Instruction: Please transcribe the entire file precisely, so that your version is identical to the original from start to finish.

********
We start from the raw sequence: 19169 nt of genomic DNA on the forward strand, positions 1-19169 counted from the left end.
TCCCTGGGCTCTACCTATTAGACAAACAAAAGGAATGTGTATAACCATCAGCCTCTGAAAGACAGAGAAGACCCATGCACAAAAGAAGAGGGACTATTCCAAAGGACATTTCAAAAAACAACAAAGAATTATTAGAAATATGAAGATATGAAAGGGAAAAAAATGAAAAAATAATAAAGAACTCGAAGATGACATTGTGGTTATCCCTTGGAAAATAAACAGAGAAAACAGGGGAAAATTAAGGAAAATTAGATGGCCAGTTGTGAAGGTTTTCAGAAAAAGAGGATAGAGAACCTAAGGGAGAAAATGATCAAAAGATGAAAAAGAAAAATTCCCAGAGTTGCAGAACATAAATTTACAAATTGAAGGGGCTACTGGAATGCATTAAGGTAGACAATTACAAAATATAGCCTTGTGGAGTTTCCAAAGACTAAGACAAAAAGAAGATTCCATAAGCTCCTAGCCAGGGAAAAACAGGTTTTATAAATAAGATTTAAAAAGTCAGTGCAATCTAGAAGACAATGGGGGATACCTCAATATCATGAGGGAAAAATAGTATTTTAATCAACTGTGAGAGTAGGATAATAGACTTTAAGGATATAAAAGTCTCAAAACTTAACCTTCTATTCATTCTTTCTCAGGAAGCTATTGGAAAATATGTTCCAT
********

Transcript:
We start from the raw sequence: 19169 nt of genomic DNA on the forward strand, positions 1-19169 counted from the left end.
TCCCTGGGCTCTACCTATTAGACAAACAAAAGGAATGTGTATAACCATCAGCCTCTGAAAGACAGAGAAGACCCATGCACAAAAGAAGAGGGACTATTCCAAAGGACATTTCAAAAAACAACAAAGAATTATTAGAAATATGAAGATATGAAAGGGAAAAAAATGAAAAAATAATAAAGAACTCGAAGATGACATTGTGGTTATCCCTTGGAAAATAAACAGAGAAAACAGGGGAAAATTAAGGAAAATTAGATGGCCAGTTGTGAAGGTTTTCAGAAAAAGAGGATAGAGAACCTAAGGGAGAAAATGATCAAAAGATGAAAAAGAAAAATTCCCAGAGTTGCAGAACATAAATTTACAAATTGAAGGGGCTACTGGAATGCATTAAGGTAGACAATTACAAAATATAGCCTTGTGGAGTTTCCAAAGACTAAGACAAAAAGAAGATTCCATAAGCTCCTAGCCAGGGAAAAACAGGTTTTATAAATAAGATTTAAAAAGTCAGTGCAATCTAGAAGACAATGGGGGATACCTCAATATCATGAGGGAAAAATAGTATTTTAATCAACTGTGAGAGTAGGATAATAGACTTTAAGGATATAAAAGTCTCAAAACTTAACCTTCTATTCATTCTTTCTCAGGAAGCTATTGGAAAATATGTTCCAT